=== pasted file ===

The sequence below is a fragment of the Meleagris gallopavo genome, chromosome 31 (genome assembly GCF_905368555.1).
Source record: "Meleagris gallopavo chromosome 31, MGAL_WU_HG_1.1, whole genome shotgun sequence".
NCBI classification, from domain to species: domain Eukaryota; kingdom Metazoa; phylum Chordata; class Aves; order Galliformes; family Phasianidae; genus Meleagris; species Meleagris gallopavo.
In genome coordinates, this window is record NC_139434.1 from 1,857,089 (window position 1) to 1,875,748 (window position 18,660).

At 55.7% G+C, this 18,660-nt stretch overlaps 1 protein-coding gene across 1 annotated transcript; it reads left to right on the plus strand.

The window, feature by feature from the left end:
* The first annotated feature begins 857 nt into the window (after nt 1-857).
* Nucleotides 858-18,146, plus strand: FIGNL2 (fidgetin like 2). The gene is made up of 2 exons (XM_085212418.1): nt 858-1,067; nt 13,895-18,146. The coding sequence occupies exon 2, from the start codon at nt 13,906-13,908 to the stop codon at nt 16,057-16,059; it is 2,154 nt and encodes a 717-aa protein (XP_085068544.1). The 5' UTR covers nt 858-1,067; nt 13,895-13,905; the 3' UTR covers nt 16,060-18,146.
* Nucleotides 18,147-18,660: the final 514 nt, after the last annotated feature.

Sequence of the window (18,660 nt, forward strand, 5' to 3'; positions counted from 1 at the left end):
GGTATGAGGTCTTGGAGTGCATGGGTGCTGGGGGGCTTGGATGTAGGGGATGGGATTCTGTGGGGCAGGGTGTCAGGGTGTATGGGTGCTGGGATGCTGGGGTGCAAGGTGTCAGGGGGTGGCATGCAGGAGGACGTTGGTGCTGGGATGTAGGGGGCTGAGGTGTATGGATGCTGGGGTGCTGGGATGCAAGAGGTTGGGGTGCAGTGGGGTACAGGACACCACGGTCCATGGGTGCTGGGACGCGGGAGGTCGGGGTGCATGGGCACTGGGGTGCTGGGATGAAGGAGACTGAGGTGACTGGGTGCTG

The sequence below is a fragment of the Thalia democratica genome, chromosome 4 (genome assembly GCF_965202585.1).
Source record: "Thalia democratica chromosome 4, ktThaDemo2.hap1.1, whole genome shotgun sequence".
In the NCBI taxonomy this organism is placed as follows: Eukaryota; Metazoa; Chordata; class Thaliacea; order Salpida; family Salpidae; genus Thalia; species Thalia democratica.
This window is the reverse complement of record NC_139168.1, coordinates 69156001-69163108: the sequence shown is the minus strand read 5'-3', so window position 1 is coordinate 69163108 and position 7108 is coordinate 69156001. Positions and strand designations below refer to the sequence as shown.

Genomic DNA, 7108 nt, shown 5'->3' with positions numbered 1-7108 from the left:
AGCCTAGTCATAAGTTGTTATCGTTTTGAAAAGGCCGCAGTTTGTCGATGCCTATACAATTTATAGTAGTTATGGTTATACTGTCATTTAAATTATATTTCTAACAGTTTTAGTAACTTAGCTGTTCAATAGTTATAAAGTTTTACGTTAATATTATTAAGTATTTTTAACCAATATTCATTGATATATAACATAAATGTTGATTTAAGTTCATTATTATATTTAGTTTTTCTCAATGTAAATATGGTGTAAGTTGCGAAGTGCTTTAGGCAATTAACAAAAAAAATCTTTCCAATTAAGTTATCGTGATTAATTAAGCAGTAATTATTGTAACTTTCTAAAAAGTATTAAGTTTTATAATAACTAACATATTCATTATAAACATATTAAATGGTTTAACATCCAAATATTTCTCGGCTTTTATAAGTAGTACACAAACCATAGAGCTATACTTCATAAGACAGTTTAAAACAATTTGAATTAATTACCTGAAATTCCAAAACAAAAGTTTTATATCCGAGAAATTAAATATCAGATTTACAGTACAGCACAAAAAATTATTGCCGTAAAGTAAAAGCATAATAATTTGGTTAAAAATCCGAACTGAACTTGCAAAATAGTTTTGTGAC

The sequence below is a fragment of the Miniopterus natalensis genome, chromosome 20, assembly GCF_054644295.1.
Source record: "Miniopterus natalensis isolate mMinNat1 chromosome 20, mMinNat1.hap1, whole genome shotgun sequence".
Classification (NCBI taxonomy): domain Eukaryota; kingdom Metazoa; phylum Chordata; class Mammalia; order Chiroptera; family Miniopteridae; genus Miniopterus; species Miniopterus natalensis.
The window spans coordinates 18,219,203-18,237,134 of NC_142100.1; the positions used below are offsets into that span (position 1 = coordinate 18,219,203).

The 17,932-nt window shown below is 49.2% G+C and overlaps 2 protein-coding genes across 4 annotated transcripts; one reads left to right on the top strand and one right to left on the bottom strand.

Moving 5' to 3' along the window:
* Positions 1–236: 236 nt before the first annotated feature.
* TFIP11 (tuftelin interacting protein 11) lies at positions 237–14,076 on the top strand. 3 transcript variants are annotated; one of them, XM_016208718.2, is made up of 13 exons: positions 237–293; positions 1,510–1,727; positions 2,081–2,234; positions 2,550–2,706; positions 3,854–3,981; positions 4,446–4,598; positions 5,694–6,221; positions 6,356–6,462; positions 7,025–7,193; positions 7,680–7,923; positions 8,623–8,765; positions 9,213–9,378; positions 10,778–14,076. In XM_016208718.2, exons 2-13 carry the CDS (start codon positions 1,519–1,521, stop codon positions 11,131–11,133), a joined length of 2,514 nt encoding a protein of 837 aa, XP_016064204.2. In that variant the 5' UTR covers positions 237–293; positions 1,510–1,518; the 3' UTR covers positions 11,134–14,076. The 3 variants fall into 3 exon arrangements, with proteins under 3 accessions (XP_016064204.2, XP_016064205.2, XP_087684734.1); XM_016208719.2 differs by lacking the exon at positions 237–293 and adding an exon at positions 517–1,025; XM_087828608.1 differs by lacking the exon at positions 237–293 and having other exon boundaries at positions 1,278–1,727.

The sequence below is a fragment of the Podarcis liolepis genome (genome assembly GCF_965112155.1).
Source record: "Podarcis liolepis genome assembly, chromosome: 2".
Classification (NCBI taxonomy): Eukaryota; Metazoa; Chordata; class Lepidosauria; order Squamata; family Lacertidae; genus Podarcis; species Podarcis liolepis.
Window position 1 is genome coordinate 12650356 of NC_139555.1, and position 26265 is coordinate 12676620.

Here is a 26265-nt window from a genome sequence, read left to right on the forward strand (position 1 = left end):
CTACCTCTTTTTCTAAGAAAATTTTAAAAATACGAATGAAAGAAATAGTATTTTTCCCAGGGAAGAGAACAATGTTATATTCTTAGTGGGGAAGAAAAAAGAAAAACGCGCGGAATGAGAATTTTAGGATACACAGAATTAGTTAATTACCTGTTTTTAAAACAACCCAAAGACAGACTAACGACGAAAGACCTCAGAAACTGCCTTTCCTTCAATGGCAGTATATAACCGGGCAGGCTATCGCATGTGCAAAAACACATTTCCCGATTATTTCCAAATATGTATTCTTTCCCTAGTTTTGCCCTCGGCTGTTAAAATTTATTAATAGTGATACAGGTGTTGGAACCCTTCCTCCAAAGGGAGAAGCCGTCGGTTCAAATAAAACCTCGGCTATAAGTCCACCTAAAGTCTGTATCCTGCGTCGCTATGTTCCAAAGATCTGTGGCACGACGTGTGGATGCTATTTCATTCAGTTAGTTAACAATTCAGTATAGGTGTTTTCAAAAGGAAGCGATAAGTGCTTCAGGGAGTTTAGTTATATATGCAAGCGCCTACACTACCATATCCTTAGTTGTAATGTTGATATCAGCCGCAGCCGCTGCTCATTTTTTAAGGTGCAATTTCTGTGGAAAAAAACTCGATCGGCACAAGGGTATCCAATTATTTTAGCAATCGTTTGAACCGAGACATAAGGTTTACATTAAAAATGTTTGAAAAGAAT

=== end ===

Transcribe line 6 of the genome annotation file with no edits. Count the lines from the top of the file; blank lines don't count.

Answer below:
The window, feature by feature from the left end: